Sump pump backup recommendations?
July 9, 2013 7:57 AM   Subscribe

Yesterday's unprecedented rain event + power outage left a lot of folks in Toronto with flooded basements. We were home to bail out our sump but I'd like the piece of mind of knowing we have a reliable backup system. Amazon has a highly rated water powered unit called the Basepump RB 750, so I'm leaning towards that kind of system but would appreciate input from anyone here. The battery powered unit would be much easier to install but I'm wondering how reliable people have found them to be over time. Would it just be a matter of replacing the battery every 5 years or so, like in a car? .

If it matters, we're in an elevated part of the city, so the water I'm worried about would be the flash run-off from a dozen or so adjacent properties. The 80 year old drains were all replaced 10 years ago, with backflow preventer, interior/exterior weeping tile and sump
posted by bonobothegreat to Home & Garden (3 answers total) 3 users marked this as a favorite
We've had flooding issues related to storms, burst pipes, etc... you name it we've found novel ways to flood our basement.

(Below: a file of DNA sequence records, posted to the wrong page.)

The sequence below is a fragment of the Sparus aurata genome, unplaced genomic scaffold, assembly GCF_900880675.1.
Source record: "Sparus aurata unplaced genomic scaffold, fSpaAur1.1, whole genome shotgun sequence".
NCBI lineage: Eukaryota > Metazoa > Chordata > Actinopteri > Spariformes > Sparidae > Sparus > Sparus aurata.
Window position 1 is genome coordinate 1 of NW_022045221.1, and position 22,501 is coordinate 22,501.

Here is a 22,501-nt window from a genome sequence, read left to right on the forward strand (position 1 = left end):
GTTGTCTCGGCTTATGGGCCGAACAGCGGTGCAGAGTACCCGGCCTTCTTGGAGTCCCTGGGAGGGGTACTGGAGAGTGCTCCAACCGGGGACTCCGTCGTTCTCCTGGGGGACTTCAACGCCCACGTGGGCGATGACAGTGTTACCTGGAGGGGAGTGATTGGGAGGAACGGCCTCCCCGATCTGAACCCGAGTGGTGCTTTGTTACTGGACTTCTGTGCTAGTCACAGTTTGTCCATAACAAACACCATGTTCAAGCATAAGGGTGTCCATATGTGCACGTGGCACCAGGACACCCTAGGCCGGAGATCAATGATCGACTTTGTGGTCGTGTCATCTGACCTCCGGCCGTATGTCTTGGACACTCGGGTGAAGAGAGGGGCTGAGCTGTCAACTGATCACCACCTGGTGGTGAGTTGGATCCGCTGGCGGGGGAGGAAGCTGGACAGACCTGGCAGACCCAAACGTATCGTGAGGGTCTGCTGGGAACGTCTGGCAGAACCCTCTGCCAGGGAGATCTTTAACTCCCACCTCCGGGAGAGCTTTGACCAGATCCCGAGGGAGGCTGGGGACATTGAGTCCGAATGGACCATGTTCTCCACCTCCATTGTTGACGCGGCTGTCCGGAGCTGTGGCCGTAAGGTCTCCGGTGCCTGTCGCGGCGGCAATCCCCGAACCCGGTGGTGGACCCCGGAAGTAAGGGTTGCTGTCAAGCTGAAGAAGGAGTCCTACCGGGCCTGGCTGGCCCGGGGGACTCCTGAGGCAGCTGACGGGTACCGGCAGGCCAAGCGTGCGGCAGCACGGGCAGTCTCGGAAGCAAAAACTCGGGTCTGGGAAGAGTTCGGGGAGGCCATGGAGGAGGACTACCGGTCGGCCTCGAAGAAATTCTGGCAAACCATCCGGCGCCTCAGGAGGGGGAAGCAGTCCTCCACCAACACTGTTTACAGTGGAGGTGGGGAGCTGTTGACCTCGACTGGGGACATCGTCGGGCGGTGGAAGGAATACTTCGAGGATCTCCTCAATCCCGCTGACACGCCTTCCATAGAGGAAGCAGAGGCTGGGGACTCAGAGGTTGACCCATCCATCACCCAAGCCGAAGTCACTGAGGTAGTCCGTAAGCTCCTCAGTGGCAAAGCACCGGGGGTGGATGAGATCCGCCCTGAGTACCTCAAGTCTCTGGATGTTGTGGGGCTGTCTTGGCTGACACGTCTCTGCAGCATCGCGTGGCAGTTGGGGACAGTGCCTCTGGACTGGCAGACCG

Here's our solution

2 sumps pumps capable of pumping 60gpm. Yes 2. Because one time pump #1 failed. So pump 2 has a higher floater valve to kick in if necessary.

Whole house generator. A) It's just nice to have if the power goes out. B) sump pumps don't work without electricity.

Pump backup battery. It's expensive, but sometimes said generator mentioned above doesn't kick in. One time it didn't kick in and I had to go out and manually start it. In the 5-7 minutes that that took, my basement flooded.

Sounds like overkill? Not when you'll spend $15K restoring your basement... again... because if you try to use your homeowner's insurance one more time they'll cancel your policy.
posted by matty at 8:04 AM on July 9, 2013

I stumbled across this on KK's cooltools site, was considering getting one....especially since my neighbors above ground 10k gallon pool failed dramatically yesterday and flooded the neighborhood.
posted by iamabot at 8:16 AM on July 9, 2013

While you're at it, spend $10 and get a water alarm. I have this one. The sensor detaches so you can lower it into the sump basin. The switch on our pump started to fail intermittently but the pump worked just fine. The alarm let me know if the switch didn't get tripped before the basement flooded so I could run down and plug the pump straight in and fiddle with the switch while we waited for the new switch to ship.

Float switches are the thing most likely to fail on your pump and the alarm is cheap insurance.
posted by VTX at 9:33 AM on July 9, 2013

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